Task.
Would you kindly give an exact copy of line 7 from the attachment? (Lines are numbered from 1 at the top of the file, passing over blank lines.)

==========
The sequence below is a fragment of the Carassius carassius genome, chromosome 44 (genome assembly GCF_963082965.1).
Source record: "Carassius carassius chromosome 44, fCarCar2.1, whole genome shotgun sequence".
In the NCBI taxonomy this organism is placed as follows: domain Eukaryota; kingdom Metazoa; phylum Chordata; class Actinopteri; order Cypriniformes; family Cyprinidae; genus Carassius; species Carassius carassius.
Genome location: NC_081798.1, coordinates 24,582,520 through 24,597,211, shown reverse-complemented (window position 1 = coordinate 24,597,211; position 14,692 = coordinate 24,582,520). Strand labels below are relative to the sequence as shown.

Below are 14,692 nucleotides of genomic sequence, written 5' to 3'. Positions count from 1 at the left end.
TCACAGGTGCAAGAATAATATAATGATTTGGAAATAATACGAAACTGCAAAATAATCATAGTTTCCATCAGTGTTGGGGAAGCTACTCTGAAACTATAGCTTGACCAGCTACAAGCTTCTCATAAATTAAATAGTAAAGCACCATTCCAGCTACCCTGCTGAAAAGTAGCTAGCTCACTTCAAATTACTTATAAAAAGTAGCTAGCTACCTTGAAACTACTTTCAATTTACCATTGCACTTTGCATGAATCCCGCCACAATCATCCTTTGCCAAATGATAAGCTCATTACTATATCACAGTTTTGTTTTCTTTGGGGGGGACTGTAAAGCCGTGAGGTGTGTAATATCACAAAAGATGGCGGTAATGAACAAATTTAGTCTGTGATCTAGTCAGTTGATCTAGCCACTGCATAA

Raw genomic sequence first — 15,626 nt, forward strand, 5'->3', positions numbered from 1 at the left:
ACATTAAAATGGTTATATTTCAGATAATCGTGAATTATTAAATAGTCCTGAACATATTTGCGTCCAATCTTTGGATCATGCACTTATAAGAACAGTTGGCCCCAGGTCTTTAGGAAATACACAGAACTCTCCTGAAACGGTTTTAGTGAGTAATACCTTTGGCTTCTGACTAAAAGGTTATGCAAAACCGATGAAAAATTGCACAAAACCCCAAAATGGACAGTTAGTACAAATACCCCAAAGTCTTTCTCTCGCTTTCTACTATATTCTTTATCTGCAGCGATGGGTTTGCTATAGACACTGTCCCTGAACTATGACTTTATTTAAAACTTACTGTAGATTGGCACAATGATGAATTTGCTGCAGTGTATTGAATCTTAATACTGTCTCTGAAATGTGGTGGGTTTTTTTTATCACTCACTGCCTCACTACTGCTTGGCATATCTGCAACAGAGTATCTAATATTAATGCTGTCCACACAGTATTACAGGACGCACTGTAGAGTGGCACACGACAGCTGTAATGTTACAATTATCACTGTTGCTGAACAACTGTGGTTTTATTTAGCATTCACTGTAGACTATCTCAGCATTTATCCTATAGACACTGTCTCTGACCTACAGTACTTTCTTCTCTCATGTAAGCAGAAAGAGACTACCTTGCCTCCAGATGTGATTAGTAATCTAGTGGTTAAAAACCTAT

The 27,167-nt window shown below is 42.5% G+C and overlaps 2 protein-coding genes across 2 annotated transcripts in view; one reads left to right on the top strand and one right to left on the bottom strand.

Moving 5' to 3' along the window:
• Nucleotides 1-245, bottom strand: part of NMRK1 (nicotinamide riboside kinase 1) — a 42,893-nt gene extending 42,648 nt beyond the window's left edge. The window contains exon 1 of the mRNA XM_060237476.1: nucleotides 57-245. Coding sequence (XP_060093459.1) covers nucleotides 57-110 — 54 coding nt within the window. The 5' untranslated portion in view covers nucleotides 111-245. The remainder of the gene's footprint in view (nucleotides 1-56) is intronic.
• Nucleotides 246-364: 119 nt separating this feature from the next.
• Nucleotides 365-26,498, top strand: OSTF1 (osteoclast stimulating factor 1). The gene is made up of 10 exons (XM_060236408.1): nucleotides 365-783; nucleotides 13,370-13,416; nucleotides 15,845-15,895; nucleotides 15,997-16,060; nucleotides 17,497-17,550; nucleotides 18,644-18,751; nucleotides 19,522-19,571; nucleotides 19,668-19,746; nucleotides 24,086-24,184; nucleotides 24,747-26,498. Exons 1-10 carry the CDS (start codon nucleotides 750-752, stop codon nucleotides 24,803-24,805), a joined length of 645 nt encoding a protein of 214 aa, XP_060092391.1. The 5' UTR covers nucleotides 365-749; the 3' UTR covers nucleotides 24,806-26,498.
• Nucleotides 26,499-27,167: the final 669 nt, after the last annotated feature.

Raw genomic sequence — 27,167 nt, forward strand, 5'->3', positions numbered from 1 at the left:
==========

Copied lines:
Raw genomic sequence first — 15,626 nt, forward strand, 5'->3', positions numbered from 1 at the left: